He is closely associated with the British ensemble Apartment House, who have to date given around forty performances of his works. He has composed two pieces especially for the ensemble; Riis and John White in Berlin, the latter commissioned in 2003 by the MaerzMusik Festival in Berlin. The personnel of Apartment House include players who have been regular collaborators for many years; clarinettist Andrew Sparling, flautist Nancy Ruffer, pianists Sarah Walker and Philip Thomas, guitarist Alan Thomas and cellist Anton Lukoszevieze, who is the director of the ensemble. Crane's output includes solo works written for some of these performers, including Bobby J, for Alan Thomas, Raimondas Rumsas, for Anton Lukoszevieze, and Sparling, for Andrew Sparling. Apartment House have presented two portrait concerts of his work; in October 1998 at the Three Two Festival in New York City and in October 2001 at The Warehouse in London as part of the BMIC's Cutting Edge series, a concert that was subsequently broadcast on BBC Radio 3's weekly new music programme Hear and Now.

Piano music has been an important feature of his work and pianists who have performed his solo piano pieces include Michael Finnissy, Marc Couroux, Tim Parkinson, halia Myers , Jonathan Powell, Sarah Nicolls, Andrew Zolinsky and John McAlpine. Two of his piano pieces, Chorale for Howard Skempton and Postlude, were commissioned by the Associated Board for publication in the Spectrum series. Michael Finnissy has recorded Crane's complete piano music for future release. Performers of chamber works have included Ruth Wall, Rhodri Davies, Tom Pauwels, Claire Edwardes, Duo Contour, Lore Lixenberg & Dominic Saunders, IXION, Lontano, Noszferatu, COMA, Bradyworks (Montreal), Continuum Ensemble (Toronto), Ensemble Offspring (Sydney) and the London Sinfonietta. The Canadian new music group Ensemble Kore gave a portrait concert of Crane's work in Montreal in September 2005. The Auckland-based ensemble 175 East have given a number of performances in New Zealand, including radio broadcasts of See Our Lake and Sparling NZ on Concert FM. The Dutch group Orkest de ereprijs commissioned Movement for Ensemble in 2002 and gave the premiere in Amsterdam, at the Gaudeamus International Music Week. Following this performance the Ives Ensemble commissioned Movement for 10 Musicians, a new version of the earlier work, for collaboration with Rotterdam Dance Works, which toured the Netherlands in the spring of 2004. Crane has composed two further works for Dutch musicians in 2006; Ullrich 1 and 2 for Orkest de Volharding and West Sussex Folk Material, for the Netherlands Radio Chamber Orchestra. In early 2007 he composed a set of pieces for the Vigani's Cabinet project, a unique three-year programme of new commissions for Queens' College Cambridge.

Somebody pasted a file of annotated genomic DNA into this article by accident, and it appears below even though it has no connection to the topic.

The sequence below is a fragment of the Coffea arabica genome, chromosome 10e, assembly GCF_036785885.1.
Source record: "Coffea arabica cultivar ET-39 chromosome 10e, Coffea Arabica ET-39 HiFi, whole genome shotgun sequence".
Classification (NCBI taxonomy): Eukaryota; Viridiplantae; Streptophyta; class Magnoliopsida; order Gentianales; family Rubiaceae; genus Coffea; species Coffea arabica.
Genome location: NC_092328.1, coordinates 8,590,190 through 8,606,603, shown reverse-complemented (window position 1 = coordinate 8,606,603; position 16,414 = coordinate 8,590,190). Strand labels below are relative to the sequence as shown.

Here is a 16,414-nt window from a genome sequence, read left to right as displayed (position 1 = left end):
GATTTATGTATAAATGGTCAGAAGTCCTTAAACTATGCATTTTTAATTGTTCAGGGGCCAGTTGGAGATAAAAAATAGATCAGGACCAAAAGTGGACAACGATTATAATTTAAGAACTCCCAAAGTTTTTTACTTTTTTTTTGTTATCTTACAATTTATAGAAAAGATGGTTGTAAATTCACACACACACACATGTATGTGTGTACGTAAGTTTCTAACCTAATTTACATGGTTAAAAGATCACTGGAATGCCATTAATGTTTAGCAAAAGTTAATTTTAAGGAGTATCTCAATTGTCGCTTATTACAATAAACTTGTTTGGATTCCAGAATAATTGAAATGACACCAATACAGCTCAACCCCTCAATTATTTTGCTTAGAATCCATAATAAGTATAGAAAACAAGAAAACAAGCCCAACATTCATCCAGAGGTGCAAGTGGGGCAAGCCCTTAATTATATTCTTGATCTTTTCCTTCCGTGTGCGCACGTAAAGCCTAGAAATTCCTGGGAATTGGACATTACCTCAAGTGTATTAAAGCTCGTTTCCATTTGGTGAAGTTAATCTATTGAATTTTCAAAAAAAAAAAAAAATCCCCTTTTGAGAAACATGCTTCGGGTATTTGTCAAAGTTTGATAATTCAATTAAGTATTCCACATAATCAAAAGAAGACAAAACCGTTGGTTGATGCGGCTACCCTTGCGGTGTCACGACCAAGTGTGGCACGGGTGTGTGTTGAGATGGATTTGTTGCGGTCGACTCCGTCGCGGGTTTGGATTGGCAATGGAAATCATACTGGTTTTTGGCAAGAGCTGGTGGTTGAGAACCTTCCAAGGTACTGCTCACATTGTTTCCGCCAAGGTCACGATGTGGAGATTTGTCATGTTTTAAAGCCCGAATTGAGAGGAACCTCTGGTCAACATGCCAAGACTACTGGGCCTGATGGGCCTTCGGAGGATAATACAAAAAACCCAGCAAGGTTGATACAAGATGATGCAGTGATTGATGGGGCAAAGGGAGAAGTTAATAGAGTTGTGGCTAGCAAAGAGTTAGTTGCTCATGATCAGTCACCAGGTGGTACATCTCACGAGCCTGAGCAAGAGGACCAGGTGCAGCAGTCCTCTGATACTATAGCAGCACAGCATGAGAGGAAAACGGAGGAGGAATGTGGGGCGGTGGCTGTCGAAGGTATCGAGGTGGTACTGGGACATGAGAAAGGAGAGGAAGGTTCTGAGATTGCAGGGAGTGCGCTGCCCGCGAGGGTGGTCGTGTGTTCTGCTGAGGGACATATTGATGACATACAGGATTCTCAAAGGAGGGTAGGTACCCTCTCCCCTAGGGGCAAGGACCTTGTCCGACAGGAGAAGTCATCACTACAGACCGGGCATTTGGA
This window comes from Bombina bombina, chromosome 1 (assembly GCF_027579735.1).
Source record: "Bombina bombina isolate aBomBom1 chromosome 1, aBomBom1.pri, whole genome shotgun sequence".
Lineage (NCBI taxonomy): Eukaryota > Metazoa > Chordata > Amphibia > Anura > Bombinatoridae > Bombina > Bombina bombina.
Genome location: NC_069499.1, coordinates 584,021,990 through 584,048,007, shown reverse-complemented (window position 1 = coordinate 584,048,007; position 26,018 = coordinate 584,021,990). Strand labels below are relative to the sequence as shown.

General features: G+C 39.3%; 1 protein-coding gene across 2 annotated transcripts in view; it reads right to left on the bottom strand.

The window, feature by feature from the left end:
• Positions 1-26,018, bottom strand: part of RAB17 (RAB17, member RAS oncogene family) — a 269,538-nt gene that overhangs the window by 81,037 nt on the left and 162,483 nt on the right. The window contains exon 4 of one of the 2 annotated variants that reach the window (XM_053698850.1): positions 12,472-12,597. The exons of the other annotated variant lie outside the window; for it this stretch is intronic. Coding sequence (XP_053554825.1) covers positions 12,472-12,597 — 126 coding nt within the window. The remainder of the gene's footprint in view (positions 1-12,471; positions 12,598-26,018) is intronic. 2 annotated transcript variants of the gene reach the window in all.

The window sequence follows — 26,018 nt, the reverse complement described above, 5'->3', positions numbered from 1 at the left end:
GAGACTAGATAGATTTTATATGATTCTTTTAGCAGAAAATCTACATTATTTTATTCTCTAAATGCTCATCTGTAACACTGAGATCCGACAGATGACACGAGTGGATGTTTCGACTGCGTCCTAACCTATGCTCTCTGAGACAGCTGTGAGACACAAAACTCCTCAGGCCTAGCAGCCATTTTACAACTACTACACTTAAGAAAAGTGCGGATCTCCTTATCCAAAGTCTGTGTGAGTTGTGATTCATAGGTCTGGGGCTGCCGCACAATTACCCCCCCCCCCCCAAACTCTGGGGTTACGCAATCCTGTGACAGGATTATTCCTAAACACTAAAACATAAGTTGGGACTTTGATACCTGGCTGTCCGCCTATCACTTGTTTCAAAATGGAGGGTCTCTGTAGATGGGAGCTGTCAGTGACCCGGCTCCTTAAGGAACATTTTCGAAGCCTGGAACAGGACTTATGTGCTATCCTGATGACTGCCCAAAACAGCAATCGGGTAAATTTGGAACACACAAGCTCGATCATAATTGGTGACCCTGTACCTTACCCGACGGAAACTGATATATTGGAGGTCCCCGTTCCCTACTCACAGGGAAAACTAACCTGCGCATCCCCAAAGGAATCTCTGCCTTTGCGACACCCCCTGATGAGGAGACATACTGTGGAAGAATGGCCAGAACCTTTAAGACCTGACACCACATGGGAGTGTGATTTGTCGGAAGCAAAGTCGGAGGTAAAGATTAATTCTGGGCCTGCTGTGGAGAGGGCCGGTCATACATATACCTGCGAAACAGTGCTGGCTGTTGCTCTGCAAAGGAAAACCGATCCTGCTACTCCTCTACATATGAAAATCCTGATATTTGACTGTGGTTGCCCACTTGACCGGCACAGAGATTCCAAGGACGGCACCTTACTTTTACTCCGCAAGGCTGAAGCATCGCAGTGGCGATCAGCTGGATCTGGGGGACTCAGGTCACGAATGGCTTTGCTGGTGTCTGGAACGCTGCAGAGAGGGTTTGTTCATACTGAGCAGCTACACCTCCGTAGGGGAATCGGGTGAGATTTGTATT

Laurence Crane's music has been presented at festivals in Britain and abroad, including Bath, Brighton, Cheltenham, Huddersfield, The Cutting Edge (London), MaerzMusik (Berlin), Ultima (Oslo) and ZaterdagMatinee (Amsterdam). Several of his works have been broadcast on BBC Radio 3 including Trio (written for Topologies), See Our Lake (written for IXION and for the first concert of the BMIC's Cutting Edge series), Weirdi (commissioned by Tapestry), Events (commissioned by the BBC for the experimental programme Between the Ears), Four Miniatures (commissioned by Noszferatu) and John White in Berlin (performed by Apartment House at a BBC Invitation Concert)."

-British Music Collection (https://britishmusiccollection.org.uk/composer/laurence-crane)
7/10/2024

Have a better biography or biography source? Please Contact Us so that we can update this biography.


Track Listing:



CD 1

1. Sparling (1992) 5:37

2. Trio (1996) 5:50

3. Raimondus Rumsas (2002) 5:49

4. See Our Lake (1999) 2:55

5. See Our Lake (1999) 3:28

6. Sparling (1992) 5:21

7. Riis (1996) 10:12

8. Bobby J (1999) 8:24

9. Sparling (2000) 6:15

10. Estonia (2001) 3:57

11. Estonia (2001) 3:41

12. Estonia (2001) 4:27



CD 2

1. Seven Short Pieces - I (P: Apartment House) 1:35

2. Seven Short Pieces - II (P: Apartment House) 1:12

3. Seven Short Pieces - III (P: Apartment House) 1:22

4. Seven Short Pieces - IV (P: Apartment House) 1:27

5. Seven Short Pieces - V (P: Apartment House) 1:20

6. Seven Short Pieces - VI (P: Apartment House) 1:55

7. Seven Short Pieces - VII (P: Apartment House) 1:50

8. Piano Piece No.23 'Ethiopian Distance Runners' (P: Apartment House) 21:50

9. Four Miniatures - I (P: Apartment House) 1:36

10. Four Miniatures - II (P: Apartment House) 2:26

11. Four Miniatures - III (P: Apartment House) 1:13

12. Four Miniatures - IV (P: Apartment House) 2:56

13. Come Back To The Old Speciment Cabinet John Vigani, John Vigani (P: Apartment House) 11:13

14. John White In Berlin (P: Apartment House) 13:29

Related Categories of Interest:


Compositional Forms
Large Ensembles
London & UK Improv & Related Scenes

Search for other titles on the label:
Another Timbre.